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2022 Chicago National Conference - Sessions

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Wednesday, July 20
8:30 AM - 11:30 AM
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SC-1: Developing and Using Three-Dimensional Assessment Tasks to Support NGSS Instruction

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Hyatt Regency McCormick Place - Hyde Park A/B

Ticket Price:

  • $75 earlybird
  • $100 advance

If you have not yet registered for the conference, you may purchase tickets when you register online.

Please note that if you are already registered for the conference and wish to purchase this ticket, click the "add to cart" button above.

Assessment tasks for NGSS classrooms are different from the typical tasks that require students to recall what they know. A Framework for K–12 Science Education and the NGSS call for assessment tasks that ask students to use and apply the three dimensions of science proficiency: disciplinary core ideas, scientific and engineering practices, and crosscutting concepts. With three-dimensional tasks, the expectation is that students will use and apply the three dimensions of science proficiency together to make sense of phenomena or solve problems.

In this session, we focus on designing three-dimensional assessment tasks for classroom use with an emphasis on assessment for teaching and learning. A good assessment task should provide actionable information of value to teachers and their students. Importantly, it should provide insight into how students are building toward an NGSS performance expectation.

How can we use performance expectations to construct assessment tasks that can be used during instruction? Participants will learn an approach for designing three-dimensional assessment tasks and explore how to use them formatively in classrooms to help students build toward the performance expectations.

Participants will also be able to preorder our assessment book Creating and Using Instructionally Supportive Assessments in NGSS Classrooms.

Takeaways: Participants will learn: 1. what is meant by three-dimensional assessment; 2. how to design classroom-based assessment tasks aligned with the NGSS; and 3. how to make use of formative assessment tasks to support instruction.

Speakers

Joseph Krajcik (CREATE for STEM Institute, Michigan State University: East Lansing, MI), Christopher Harris (K-12 Alliance/WestEd: Redwood City, CA)

Thursday, July 21
2:20 PM - 3:20 PM
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A Rubric Design for Making Sense of Elementary Students’ 3D Knowledge and Understanding.

McCormick Place - W186c

This session explores two key challenges faced by elementary school teachers for promoting 3D learning as outlined by the Next Generation Science Standards (NGSS). These are: (1) how to make sense of 3D proficiency based on student responses to assessment tasks, and (2) how to use student responses to inform next steps in instruction. We will address these challenges by guiding participants as they explore a set of 3D assessment tasks that are freely available online. These tasks have been developed in collaboration with teachers for performance expectations in physical science, life science, and earth and space science. During the session, we will highlight how the tasks help elicit what students know and can do. Participants will then learn about the features of the associated rubrics and practice applying rubrics to make sense of student responses. We will also share how information from rubric use can inform next steps in instruction and engage participants in a discussion about instructional decision making. Through this process, participants will learn about rubric features that will inform their own creations and adaptations of rubrics. Furthermore, participants will learn about various resources that are freely available.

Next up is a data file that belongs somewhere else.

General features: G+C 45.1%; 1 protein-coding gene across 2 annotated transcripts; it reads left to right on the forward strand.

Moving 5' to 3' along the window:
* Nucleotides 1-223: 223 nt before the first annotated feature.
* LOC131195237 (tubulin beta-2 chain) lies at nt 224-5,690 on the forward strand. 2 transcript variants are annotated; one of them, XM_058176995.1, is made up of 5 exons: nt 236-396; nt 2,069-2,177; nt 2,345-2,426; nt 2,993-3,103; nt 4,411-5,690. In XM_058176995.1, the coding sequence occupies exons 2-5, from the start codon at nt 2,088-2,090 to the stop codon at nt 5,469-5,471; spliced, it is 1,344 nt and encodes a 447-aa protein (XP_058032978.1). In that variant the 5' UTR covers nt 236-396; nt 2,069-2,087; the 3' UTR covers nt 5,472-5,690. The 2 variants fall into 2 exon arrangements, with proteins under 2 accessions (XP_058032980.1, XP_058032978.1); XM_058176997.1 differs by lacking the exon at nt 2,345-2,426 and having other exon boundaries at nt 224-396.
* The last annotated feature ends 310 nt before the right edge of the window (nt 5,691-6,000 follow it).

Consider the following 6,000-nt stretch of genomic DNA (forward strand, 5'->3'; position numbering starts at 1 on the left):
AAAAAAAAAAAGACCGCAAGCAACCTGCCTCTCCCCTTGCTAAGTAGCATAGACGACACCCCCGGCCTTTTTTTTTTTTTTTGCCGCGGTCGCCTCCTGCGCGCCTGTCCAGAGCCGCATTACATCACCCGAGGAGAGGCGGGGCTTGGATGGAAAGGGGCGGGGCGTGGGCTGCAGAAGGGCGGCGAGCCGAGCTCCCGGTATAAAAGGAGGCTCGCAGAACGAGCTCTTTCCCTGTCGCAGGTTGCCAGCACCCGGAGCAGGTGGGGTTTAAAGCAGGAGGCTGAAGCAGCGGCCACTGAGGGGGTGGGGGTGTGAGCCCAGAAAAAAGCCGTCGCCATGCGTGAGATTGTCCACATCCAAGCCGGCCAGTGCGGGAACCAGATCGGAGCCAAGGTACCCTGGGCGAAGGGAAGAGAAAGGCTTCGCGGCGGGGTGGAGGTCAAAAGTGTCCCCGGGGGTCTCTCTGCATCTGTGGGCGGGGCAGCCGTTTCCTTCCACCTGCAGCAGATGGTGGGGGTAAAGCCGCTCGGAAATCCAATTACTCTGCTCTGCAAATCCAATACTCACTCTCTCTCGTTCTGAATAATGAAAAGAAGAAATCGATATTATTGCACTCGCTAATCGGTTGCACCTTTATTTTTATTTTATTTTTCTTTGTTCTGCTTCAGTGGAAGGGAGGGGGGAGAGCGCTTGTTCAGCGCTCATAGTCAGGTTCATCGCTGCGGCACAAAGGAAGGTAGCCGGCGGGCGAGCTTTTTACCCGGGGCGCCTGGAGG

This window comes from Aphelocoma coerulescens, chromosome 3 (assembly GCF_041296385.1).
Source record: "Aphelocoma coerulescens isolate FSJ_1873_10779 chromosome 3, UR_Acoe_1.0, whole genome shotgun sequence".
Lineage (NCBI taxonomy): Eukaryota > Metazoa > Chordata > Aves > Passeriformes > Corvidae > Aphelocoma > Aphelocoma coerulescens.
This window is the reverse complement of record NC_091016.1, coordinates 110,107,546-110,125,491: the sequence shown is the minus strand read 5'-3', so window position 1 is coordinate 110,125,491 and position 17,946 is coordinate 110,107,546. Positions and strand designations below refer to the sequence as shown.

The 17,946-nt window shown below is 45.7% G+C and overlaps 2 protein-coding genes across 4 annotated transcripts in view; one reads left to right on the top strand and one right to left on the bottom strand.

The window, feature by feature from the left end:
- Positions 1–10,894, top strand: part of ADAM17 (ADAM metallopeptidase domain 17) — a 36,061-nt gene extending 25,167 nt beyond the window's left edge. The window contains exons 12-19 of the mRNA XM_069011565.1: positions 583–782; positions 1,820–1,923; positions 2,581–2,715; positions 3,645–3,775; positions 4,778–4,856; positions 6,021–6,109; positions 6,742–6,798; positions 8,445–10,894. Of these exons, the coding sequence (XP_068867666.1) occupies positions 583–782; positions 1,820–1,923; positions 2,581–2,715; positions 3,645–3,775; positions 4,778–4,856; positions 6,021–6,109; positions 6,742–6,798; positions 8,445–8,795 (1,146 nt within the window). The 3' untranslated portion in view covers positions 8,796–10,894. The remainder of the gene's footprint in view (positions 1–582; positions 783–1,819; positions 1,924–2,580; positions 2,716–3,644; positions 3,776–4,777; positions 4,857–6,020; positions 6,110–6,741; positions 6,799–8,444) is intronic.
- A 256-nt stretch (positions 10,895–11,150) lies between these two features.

Takeaways: Attendees will learn about the features of a new rubric that has been designed based on feedback from elementary school teachers. Through examples and discussions, attendees will learn how the rubric can help them evaluate student responses in a timely manner and provide detailed information about what students know and can do. This information can be valuable in linking student responses to 3D proficiencies and in determining instructional next-steps for teachers.

Speakers

Sania Zaidi (University of Illinois Chicago: Chicago, IL), Samuel Arnold (Research Assistant: Chicago, IL)

Thursday, July 21
3:40 PM - 4:10 PM
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Inclusive Grading of 3-D Science

McCormick Place - W178b

How can grading better represent students’ 3-D learning? This workshop will take a specific focus on grading phenomenon-driven curricula that do not have typical worksheets.

Takeaways: Standards-based grading and careful selection of student work aligned to lesson-level PEs for feedback can help make 3-D learning more meaningful for students.

Speakers

Kerri Wingert (University of Colorado Boulder: Boulder, CO)

Friday, July 22
8:00 AM - 9:00 AM
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Approaches to Assessment and Grading that Support Student Sensemaking

McCormick Place - Skyline W375a

As educators shift their teaching practice to align with the Framework for K-12 Science and the NGSS, they face various challenges and barriers. One pressing challenge is how to align their new approach to teaching and learning with existing assessment and grading systems. In this session, we will present provide examples of 3D assessments and associated scoring guidance. Participants will review student work for these sample assessments and identify evidence of understanding. They will collaborate with others in the session and determine how they would give grades based on set criteria. The second part of the session will highlight different approaches to grading based on local grading expectations (e.g., standards-based grading, daily grade requirements, or 100 point-based systems). Participants will leave the session with approaches to assessment and grading that support student sensemaking and honor the diverse resources students bring to the classroom.